Steve Watts Opens his Wilderness Survival Kit(s) for Lost in the Woods

In addition to directing the Aboriginal Studies Program at Schiele Museum of Natural History, Steve Watts is a member of the International Society of Primitive Technology. Their biannual publication is a great way to learn more about the subject. As we mentioned in part one of our interview, Watts, along with David Wescott, also keeps a classic camping blog.

What tools do you consider essential for a wilderness trip?
The specifics are determined by how I “go out”—in what style—primitive, Classic Camping, 18th century, etc.  But, behind the specifics are your brain, your hands, edged tools and fire making tools.  They all take different forms (depending on the style) but they are all the basic requirements no matter what the style.

If I looked in your wilderness survival kit right now, what would I find?
Well, with me, it all depends on which kit you look in.  I have Stone Age kits, 18th century kits, Classic Camping kits, cowboy kits, etc.  And, with each of them I have basic and more involved forms.  To delve into the details of each is a book-length effort.  All of them must meet the basic needs of outdoor living—shelter (including clothing), water, fire, food, and psychological well-being.

Do you use any modern tools or techniques?
I try to keep current with gear and techniques, and I spent many years in the outdoors using mostly modern versions.  I prefer more traditional tools and techniques because—well, because I just prefer them!  In my earlier days I ran completely stone age/primitive trips with some of my advanced students, but today at age 65 I prefer to go out in the Classic Camping style.  It’s not primitive and it’s not contemporary.  It’s a beautiful style with canvas, high quality steel tools and honest grub cooked over an open fire.  It’s perfect for an old woods loafer.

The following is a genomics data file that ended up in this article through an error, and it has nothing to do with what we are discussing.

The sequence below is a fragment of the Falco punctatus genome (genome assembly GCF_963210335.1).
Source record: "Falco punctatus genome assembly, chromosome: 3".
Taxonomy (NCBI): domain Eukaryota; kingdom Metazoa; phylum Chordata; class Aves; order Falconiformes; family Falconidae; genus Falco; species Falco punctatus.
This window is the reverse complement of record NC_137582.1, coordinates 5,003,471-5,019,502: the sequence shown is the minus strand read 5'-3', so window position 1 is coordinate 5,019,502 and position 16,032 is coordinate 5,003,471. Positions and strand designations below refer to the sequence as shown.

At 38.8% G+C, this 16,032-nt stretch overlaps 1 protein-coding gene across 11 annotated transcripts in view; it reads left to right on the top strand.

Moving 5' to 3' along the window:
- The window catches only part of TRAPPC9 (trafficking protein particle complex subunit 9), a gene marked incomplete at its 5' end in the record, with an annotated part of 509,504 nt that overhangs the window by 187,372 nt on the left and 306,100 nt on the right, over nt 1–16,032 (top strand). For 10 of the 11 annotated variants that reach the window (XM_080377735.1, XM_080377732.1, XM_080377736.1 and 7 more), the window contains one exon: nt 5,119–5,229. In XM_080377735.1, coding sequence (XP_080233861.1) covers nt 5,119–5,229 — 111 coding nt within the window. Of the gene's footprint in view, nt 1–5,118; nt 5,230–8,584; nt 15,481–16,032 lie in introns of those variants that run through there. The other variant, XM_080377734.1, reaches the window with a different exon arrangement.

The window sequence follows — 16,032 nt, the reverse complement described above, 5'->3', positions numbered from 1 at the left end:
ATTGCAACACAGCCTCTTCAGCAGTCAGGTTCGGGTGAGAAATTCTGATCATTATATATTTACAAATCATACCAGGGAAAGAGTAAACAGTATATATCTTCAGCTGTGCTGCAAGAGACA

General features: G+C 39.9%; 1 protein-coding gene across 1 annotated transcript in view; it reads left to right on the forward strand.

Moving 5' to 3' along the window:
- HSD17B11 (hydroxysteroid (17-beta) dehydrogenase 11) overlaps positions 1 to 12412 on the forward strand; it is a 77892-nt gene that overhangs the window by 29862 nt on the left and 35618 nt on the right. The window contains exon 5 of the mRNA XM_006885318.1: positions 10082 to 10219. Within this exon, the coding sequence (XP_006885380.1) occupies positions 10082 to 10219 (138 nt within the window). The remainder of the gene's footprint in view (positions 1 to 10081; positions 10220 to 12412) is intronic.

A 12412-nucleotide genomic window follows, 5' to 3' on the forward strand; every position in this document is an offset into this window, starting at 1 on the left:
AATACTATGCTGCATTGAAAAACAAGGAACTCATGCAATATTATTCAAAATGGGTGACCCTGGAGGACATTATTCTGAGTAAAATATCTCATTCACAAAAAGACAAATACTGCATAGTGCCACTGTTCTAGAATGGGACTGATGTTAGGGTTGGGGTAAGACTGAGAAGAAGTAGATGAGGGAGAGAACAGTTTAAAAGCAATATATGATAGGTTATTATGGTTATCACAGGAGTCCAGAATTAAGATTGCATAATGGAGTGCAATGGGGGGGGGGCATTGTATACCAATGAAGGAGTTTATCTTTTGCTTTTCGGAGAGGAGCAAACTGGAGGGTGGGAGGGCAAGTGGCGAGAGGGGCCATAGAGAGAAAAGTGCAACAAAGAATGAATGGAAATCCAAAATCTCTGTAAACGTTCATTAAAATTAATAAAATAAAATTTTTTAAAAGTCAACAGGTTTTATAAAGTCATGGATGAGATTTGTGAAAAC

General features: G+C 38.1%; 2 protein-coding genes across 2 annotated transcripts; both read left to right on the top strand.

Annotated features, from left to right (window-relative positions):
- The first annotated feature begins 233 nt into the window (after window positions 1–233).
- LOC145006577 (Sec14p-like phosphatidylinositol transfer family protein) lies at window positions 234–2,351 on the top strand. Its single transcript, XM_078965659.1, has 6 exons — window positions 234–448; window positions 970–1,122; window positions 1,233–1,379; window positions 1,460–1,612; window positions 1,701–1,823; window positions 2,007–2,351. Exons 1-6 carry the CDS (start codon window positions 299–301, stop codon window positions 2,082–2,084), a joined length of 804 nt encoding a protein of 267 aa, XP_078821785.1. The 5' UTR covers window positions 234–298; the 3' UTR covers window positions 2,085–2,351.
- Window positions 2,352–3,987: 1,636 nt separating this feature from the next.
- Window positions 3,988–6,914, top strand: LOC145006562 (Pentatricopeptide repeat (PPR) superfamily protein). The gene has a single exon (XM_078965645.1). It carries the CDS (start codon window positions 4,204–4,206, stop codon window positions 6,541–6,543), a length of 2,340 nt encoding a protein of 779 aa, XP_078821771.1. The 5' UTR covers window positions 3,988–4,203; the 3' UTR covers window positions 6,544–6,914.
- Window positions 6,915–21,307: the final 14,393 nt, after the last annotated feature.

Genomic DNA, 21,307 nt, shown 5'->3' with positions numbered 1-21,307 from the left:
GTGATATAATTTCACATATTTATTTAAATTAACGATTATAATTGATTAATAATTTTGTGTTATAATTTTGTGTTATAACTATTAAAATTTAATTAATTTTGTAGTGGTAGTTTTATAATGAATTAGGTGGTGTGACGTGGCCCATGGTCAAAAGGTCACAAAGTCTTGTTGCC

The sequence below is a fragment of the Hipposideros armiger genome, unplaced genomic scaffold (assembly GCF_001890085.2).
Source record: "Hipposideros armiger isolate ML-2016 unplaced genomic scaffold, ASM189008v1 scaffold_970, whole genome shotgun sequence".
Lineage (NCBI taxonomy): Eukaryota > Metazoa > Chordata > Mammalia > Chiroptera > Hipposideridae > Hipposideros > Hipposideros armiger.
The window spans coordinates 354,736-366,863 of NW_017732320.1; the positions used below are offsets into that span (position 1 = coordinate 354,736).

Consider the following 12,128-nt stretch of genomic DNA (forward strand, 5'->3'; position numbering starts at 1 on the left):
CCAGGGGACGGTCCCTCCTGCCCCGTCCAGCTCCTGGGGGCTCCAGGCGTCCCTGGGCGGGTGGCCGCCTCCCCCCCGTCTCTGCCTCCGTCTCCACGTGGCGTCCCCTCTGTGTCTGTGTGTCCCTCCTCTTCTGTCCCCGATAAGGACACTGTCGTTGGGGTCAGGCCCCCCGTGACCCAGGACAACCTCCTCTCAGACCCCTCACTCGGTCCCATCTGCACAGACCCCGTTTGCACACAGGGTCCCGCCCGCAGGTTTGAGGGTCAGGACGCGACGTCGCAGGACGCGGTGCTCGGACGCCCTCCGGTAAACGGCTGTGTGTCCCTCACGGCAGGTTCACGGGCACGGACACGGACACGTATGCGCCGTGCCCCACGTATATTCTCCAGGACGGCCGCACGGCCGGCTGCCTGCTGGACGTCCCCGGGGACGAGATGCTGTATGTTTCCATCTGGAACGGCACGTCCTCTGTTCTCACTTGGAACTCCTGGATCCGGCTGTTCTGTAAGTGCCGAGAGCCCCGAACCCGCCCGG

When you teach primitive skills, what is the primary focus?  What skills do you feel are most important for campers or outdoorsmen?
I teach a wide variety of primitive skills because I have some long-term students that have been with me for more than 25 years and they are very motivated.  I also enjoy teaching a wide variety of topics (from tools, to weapons, to pottery, to hides, to house building, to watercraft, to whatever) just to keep my self-entertained, challenged and fresh.  I also try (and this is very important to me) to always put these skills into some kind of anthropological or historical context.  It makes them more meaningful than just handy skills and tricks.  I try to address these concerns in my book, Practicing Primitive.

The most important skills are those that make outdoor living not only possible, but enjoyable….edges and fire are always at the top of the list.

What is the mission of the Society of Primitive Technology?
To promote the practice and teaching of aboriginal skills–to foster communication between teachers and practitioners– and to set standards for authenticity, ethics and quality.

What advice would you give to someone interested in learning primitive skills?
Read and study.  Don’t listen to those know-nothings that say you can’t learn anything from books.  Books are the elders of our culture.  But….then…find the teachers, honor the teachers and practice, practice, practice.  You can’t know too much, and you can’t be too skilled.

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    Thank you.

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